Women In The Abortion Rights Movement

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This essay reviews the activism of African-American women in the abortion rights movement, highlighting the past fifty years. Many observers mistakenly view African-American women's struggle for abortion rights and reproductive freedom in the 1990s as reflecting a relatively recent commitment. More accurately, this activism should be placed in the context of our historical struggle against racism, sexism, and poverty. The fact is, when methods of fertility control have been available and accessible, African-American women have advocated for and used these strategies even more frequently than their white counterparts. For example, when family Planning was first institutionalized in Louisiana in 1965, Black women were six times more likely than…show more content…
While the population control establishment may have had its agenda, African Americans were willingly involved in the national birth control debate for their own reasons. African-American women were sensitive to the intersection of race, gender, and class issues that affected their drive for equality in early-twentieth-century American society. According to historian Jessie Rodrique, grassroots African Americans were "active and effective participants in the establishment of local [family-planning] clinics ... and despite cooperation with white birth control groups, Blacks maintained a degree of independence" that allowed the development of an African-American analysis of family planning and the role it played in racial progress. African-American women saw themselves not as breeders or matriarchs but as builders and nurturers of a race, a nation. Sojourner Truth's statement, "I feel as if the power of a nation is within me!" affirmed the role of African-American women as "seminal forces of the endurance and creativity needed by future generations of Blacks not merely to survive, but to thrive, produce, and…show more content…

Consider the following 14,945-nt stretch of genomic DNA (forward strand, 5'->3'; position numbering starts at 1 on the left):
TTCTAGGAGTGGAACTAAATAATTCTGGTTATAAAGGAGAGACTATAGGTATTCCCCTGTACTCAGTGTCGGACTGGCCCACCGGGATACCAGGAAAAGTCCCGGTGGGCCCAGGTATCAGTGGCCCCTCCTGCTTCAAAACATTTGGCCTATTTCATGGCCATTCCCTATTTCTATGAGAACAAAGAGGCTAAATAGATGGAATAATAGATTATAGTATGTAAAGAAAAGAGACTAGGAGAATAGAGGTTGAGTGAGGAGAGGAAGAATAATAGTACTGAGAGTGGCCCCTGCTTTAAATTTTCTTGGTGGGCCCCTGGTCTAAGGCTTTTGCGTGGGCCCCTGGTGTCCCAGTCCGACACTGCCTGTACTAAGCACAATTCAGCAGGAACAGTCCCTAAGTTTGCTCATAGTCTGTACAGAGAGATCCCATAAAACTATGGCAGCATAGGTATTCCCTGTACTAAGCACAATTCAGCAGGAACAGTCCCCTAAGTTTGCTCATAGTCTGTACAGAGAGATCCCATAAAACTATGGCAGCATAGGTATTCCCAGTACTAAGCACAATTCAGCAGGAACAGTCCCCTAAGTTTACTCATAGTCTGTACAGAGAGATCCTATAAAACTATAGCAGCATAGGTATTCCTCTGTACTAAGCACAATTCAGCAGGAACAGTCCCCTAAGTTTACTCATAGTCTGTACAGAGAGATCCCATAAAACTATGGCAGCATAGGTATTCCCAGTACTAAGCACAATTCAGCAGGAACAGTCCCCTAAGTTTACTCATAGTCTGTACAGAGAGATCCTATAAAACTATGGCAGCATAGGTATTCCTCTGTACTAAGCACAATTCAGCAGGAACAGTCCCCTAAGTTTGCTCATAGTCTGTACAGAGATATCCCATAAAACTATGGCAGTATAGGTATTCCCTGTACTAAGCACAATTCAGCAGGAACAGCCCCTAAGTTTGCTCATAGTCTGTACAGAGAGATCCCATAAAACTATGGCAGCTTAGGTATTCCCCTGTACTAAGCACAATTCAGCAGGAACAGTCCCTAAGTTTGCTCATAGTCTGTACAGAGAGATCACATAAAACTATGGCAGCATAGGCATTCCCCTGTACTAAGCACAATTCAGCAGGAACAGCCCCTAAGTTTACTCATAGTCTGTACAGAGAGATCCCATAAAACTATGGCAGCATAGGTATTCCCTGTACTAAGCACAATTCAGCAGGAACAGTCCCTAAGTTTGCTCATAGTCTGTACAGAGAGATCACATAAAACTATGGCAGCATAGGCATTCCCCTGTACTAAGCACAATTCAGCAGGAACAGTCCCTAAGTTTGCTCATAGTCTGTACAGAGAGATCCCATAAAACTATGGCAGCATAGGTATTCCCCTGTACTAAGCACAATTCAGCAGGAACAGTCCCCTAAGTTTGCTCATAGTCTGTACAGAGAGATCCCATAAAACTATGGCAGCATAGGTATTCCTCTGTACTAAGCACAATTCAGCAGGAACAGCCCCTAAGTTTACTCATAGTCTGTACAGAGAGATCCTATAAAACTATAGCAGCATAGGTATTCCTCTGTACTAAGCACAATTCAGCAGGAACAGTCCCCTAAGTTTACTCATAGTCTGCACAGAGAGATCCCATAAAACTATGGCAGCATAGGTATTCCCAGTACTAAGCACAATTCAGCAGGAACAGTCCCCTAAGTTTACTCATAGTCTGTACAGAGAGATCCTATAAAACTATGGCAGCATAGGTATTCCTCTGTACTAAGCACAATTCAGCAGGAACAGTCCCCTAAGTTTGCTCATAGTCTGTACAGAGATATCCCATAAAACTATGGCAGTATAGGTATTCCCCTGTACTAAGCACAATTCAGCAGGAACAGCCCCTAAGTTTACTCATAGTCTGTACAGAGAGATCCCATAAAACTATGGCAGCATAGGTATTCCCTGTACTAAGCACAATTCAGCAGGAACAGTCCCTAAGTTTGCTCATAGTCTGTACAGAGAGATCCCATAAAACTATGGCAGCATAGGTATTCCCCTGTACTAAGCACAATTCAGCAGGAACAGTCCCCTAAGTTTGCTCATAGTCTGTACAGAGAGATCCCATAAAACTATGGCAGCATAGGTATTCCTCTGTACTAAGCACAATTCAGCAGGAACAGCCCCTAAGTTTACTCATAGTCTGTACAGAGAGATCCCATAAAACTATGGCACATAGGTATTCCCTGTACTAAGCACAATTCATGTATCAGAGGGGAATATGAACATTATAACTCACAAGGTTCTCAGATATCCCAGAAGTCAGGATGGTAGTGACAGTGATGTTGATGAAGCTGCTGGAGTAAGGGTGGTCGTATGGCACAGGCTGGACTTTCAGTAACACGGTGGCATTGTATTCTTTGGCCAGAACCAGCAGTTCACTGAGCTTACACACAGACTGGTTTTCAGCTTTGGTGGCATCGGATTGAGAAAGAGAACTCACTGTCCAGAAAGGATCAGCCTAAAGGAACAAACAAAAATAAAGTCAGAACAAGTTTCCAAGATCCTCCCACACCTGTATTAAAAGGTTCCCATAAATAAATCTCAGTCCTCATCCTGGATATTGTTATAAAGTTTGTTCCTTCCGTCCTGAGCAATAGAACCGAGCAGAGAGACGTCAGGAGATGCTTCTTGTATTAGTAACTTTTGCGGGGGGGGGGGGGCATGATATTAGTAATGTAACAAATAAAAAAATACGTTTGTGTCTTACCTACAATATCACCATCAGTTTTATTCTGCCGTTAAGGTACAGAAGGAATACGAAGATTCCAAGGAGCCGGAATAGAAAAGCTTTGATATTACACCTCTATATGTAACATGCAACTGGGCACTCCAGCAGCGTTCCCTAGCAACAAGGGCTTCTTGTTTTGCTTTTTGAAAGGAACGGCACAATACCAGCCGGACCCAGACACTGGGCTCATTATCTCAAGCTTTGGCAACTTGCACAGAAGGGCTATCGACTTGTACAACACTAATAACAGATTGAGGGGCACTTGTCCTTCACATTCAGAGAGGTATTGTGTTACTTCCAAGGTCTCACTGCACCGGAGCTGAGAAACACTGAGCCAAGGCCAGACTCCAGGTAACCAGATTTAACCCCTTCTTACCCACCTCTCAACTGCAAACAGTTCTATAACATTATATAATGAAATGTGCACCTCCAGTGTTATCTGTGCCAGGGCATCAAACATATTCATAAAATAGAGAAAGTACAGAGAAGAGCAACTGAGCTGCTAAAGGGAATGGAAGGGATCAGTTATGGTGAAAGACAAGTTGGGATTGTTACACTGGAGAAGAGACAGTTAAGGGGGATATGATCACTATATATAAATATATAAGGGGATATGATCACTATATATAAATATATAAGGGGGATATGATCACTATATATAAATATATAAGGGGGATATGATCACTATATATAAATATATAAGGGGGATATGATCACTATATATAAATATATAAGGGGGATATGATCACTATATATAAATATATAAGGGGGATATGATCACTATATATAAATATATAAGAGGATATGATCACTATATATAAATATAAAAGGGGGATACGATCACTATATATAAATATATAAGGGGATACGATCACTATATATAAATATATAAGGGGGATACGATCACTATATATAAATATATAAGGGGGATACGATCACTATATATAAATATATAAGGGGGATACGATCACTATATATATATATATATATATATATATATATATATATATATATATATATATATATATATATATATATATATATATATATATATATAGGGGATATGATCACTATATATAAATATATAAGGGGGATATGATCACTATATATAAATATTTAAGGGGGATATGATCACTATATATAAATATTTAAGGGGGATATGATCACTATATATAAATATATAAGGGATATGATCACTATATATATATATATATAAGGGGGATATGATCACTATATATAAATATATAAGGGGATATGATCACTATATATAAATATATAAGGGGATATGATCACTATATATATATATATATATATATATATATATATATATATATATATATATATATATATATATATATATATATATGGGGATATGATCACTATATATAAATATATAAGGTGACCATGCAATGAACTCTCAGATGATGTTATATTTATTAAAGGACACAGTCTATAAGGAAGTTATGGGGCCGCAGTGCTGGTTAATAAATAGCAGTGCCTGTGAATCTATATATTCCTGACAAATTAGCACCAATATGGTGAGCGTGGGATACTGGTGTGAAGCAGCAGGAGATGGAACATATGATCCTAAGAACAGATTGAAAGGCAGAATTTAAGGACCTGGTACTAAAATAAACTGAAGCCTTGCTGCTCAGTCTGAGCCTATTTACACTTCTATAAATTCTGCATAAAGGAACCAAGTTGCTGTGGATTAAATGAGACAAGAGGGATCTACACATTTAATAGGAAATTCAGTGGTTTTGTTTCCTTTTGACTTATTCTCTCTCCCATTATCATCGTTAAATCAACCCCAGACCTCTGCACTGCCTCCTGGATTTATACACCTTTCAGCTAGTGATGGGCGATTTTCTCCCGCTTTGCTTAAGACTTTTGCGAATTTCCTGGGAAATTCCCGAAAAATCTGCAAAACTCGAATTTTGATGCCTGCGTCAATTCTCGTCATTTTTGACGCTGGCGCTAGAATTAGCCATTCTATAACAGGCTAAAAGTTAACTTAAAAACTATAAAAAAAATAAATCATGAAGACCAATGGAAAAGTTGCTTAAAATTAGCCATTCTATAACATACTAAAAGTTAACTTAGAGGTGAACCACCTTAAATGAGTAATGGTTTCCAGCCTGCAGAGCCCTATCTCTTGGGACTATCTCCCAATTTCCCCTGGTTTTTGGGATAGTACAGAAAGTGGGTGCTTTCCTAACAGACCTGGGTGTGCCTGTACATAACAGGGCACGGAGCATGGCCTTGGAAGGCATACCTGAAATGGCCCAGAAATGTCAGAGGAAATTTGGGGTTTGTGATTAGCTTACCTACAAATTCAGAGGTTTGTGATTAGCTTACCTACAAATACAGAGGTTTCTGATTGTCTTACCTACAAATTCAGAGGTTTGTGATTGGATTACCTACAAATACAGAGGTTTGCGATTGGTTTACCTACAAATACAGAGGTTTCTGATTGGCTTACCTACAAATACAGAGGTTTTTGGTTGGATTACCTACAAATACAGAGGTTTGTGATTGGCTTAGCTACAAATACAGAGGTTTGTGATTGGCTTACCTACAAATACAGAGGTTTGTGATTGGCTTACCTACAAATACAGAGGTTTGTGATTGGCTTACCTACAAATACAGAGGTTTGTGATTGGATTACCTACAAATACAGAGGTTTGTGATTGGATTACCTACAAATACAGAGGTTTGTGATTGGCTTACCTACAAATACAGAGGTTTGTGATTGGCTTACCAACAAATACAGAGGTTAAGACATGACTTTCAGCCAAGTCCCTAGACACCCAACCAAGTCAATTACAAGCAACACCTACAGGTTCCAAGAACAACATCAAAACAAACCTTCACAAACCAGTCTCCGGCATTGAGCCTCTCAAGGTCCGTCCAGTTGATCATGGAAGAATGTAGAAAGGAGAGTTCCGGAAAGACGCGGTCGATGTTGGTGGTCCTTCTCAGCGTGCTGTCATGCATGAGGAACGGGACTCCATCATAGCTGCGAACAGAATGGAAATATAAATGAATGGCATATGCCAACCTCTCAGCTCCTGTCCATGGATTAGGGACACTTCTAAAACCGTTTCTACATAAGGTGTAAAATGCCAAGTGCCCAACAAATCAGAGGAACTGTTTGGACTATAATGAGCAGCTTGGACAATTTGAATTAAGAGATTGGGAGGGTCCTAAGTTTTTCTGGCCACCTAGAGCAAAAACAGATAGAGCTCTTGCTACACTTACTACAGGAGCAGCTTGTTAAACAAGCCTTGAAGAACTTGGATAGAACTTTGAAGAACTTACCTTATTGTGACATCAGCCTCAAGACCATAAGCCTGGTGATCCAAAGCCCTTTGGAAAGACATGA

President Theodore Roosevelt condemned the tendency toward smaller family sizes among white women as race suicide. He denounced family planning as "criminal against the race." As racism, lynchings, and poverty took their heavy toll on African Americans in the early twentieth century, fears of depopulation arose within a rising Black nationalist movement. These fears produced a pro-natalist shift in the views of African Americans. The change from relative indifference about population size to using population growth as a form of political currency presaged the inevitable conflict between those who believed in the right of Black women to exercise bodily self-determination and those who stressed the African-American community's need to foster political and economic

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